Interventions and Approaches
The priority audiences of the project are;
The project took into cognizance the amount of time a woman spends in the private health facility to develop strategies that will generate her interest and prompt questions about family planning during her clinic visits. This intervention spurs the women to ask questions, seek clarity, and be referred to a trained FP provider. The waiting area within the facility also creates the right avenue for the social mobilizers to approach clients waiting to be attended by skilled health workers with comprehensive FP information.
The PPFP project’s structural approach aims to integrate quality family planning information and referral into the facility’s structure through the following actions:
Orientation of facility health workers to provide Family Planning information
Health providers ranging from medical doctors, nurses, midwives, community health extension workers and lower cadre health workers are equipped with the resources to adequately incorporate FP messaging into routine health talks provided during MCH clinics. The orientation focuses on how to conduct FP talks using developed talking points. The social mobilizers work within the clinic structures to support health talks, whilst ensuring screening of media materials in the waiting areas.
Supporting facility staff members to take ownership of in-clinic social mobilization activities
As part of the sustainability plans, the project developed and distributed how-to guides on in-clinic social mobilization activities across all the 236 supported facilities. This will ensure facility staff take ownership of the demand generation activities.
Satisfied post-pregnancy clients share positive experience of family planning during immunization clinics
To reinforce the return to fertility and demystify the safety of FP immediately after delivery, the project encouraged satisfied users to share their experiences with other women during immunization clinics. The users iterated the benefits and addressed various biases identified by the women.
Health facilities create an improved waiting room experience that generates discussions on family planning.
The Project worked with private health providers to improve the waiting room experience through the modified 72-hour clinic makeover, which ensured the availability of family planning information and services in the facilities. The Project also adapted and developed materials that addressed the needs of the post-pregnancy women and initiate family planning conversations during MCH clinics.
Conversation starters initiate discussions on family planning
Research had shown that many women believed that they were not at risk of pregnancy if they were breastfeeding (not necessarily exclusively). To address this, the project designed a tagline that asked the provocative question “Do you know you can get pregnant soon after delivery”.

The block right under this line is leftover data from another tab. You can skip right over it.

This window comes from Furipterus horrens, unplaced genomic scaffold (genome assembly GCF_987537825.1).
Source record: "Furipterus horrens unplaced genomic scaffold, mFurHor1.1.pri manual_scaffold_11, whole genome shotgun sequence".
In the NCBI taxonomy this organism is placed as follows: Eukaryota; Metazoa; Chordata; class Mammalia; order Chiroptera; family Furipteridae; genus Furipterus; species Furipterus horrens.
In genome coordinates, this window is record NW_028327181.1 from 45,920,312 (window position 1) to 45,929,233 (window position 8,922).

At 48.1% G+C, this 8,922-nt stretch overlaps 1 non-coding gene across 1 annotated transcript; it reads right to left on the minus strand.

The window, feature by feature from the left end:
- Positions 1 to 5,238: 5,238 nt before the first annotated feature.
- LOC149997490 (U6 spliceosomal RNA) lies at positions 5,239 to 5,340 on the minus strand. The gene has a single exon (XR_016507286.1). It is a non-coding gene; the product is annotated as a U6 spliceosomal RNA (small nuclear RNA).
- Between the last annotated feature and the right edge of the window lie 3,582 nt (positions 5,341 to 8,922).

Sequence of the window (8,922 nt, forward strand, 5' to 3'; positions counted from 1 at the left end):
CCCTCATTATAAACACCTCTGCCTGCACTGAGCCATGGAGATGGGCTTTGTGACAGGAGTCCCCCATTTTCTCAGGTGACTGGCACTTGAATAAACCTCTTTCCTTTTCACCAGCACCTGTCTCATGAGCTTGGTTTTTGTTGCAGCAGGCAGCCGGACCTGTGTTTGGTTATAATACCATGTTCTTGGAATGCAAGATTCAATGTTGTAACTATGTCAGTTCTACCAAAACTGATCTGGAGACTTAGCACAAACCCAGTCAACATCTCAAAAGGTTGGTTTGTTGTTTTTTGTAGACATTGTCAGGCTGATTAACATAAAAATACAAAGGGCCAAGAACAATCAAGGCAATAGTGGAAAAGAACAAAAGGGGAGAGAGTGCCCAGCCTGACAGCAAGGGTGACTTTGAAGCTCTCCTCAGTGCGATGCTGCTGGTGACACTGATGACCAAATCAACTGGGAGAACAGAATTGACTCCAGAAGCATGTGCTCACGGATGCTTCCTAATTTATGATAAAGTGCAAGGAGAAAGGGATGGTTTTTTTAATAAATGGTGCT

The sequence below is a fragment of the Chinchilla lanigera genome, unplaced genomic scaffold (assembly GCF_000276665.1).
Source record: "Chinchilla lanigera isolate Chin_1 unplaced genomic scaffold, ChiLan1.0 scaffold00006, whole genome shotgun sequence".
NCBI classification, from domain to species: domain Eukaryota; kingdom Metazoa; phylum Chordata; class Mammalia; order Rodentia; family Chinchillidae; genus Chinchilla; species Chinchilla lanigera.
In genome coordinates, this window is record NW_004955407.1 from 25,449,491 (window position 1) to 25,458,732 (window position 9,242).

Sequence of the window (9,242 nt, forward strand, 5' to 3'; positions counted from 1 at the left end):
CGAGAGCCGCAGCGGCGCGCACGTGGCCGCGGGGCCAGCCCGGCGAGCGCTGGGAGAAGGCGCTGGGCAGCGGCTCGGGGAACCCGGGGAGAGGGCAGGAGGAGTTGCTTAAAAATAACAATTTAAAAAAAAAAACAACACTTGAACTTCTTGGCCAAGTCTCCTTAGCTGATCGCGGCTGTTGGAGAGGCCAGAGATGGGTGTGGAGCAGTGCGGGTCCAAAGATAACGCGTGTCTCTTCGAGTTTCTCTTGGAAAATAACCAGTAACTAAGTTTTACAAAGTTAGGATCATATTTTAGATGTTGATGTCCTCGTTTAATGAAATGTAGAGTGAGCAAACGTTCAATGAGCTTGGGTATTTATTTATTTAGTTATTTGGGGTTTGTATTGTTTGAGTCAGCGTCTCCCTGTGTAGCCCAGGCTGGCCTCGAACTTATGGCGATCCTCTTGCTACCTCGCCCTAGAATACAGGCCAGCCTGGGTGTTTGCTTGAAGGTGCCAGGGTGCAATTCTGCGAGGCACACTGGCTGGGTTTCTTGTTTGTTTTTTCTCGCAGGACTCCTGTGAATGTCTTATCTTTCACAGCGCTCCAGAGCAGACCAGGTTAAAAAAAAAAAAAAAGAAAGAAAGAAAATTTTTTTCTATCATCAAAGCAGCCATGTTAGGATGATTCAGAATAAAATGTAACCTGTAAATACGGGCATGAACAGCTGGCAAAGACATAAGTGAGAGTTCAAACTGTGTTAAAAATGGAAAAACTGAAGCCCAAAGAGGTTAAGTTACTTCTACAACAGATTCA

This generated discussions on FP and led to numerous referrals within the facilities and surrounding communities.
Materials addressing concerns about exclusive breastfeeding
The project developed materials to address concerns around exclusive breastfeeding, return to fertility and the switch to another modern family planning method. The materials addressed the safety of FP use immediately after delivery and timing in the post-pregnant period to strengthen self-efficacy, promote couple communication and method use.
Displaying SBBC materials in the private health facility
To address the structural limitation of the private health facilities and the inability to display and mount materials, the project utilized roll up banners and magazine racks for the display of FP information. The materials are strategically located in the waiting areas and locations with high flow of the project’s target audiences.
Screen media materials in the waiting areas
The project provided media materials with entertainment-education content on family planning for screening in the waiting areas. The media materials include the Get-It-Together family planning songs, Newman Street TV, Wise Woman’s Diary video and a FP provider’s video.
One key challenge was how to ensure the facility staff routinely show the media materials. This was addressed by integrating the edutainment videos as part of the health talks provided during clinic days.
Ensuring prompt referral for family planning during MCH clinics
Antenatal and Immunization clinic days are a great avenue to refer post-pregnancy clients for family planning services. These mobilization activities, most especially during immunization clinics, lead to completed referrals and sometimes immediate FP method uptake, as most of the women are now aware of the risk of another pregnancy soon after delivery. These women are provided with the referral cards, which are collected after the visit to the trained provider.
Key Life Events (KLEs)
Celebration of key life events, such as baby naming ceremonies creates an avenue to engage the newly delivered mother, family and guests in discussions about family planning/modern contraceptives. The event is used to reach prospective clients with the right information about FP, dispel myths and misconceptions and explain the different FP methods and their benefit.
Attendees also receive information about where to access FP services. Social and behavioral change communication (SBCC) materials are distributed during the events with the presentation of branded gift materials to the couple.
KLE at Agege LGA
KLE at Oshodi-Isolo LGA
KLE at Alimosho LGA
Facility-initiated outreaches are conducted to create awareness on family planning services with technical support from the project. The facility staff go into the communities to educate people about FP and refer for balanced counselling. SBCC materials are distributed during the community activity. The project also developed how-to-do guide to support facilities to independently conduct outreaches.